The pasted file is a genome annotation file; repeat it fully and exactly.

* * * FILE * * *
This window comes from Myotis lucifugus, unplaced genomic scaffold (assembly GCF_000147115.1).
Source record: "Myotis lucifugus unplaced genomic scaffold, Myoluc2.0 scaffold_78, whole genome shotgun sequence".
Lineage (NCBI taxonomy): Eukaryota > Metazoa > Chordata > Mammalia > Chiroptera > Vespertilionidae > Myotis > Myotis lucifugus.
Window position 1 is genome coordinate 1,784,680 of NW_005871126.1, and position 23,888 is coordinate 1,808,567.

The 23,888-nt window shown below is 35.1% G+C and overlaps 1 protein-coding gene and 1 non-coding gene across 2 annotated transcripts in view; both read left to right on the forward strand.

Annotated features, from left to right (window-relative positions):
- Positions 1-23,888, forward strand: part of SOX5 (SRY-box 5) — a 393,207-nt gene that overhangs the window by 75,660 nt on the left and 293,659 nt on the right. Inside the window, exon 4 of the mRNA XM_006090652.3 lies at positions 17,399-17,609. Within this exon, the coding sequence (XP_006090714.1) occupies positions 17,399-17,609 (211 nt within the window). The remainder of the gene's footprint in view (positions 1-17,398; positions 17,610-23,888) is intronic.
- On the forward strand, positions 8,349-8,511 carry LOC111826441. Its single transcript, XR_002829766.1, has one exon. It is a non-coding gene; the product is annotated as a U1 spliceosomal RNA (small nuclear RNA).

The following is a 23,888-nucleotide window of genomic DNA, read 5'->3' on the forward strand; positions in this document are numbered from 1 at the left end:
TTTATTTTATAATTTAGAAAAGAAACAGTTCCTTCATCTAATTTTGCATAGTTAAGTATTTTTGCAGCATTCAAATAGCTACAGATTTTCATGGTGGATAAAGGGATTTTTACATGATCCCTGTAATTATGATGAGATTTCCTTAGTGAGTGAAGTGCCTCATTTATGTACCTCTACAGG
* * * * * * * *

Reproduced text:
This window comes from Myotis lucifugus, unplaced genomic scaffold (assembly GCF_000147115.1).
Source record: "Myotis lucifugus unplaced genomic scaffold, Myoluc2.0 scaffold_78, whole genome shotgun sequence".
Lineage (NCBI taxonomy): Eukaryota > Metazoa > Chordata > Mammalia > Chiroptera > Vespertilionidae > Myotis > Myotis lucifugus.
Window position 1 is genome coordinate 1,784,680 of NW_005871126.1, and position 23,888 is coordinate 1,808,567.

The 23,888-nt window shown below is 35.1% G+C and overlaps 1 protein-coding gene and 1 non-coding gene across 2 annotated transcripts in view; both read left to right on the forward strand.

Annotated features, from left to right (window-relative positions):
- Positions 1-23,888, forward strand: part of SOX5 (SRY-box 5) — a 393,207-nt gene that overhangs the window by 75,660 nt on the left and 293,659 nt on the right. Inside the window, exon 4 of the mRNA XM_006090652.3 lies at positions 17,399-17,609. Within this exon, the coding sequence (XP_006090714.1) occupies positions 17,399-17,609 (211 nt within the window). The remainder of the gene's footprint in view (positions 1-17,398; positions 17,610-23,888) is intronic.
- On the forward strand, positions 8,349-8,511 carry LOC111826441. Its single transcript, XR_002829766.1, has one exon. It is a non-coding gene; the product is annotated as a U1 spliceosomal RNA (small nuclear RNA).

The following is a 23,888-nucleotide window of genomic DNA, read 5'->3' on the forward strand; positions in this document are numbered from 1 at the left end:
TTTATTTTATAATTTAGAAAAGAAACAGTTCCTTCATCTAATTTTGCATAGTTAAGTATTTTTGCAGCATTCAAATAGCTACAGATTTTCATGGTGGATAAAGGGATTTTTACATGATCCCTGTAATTATGATGAGATTTCCTTAGTGAGTGAAGTGCCTCATTTATGTACCTCTACAGG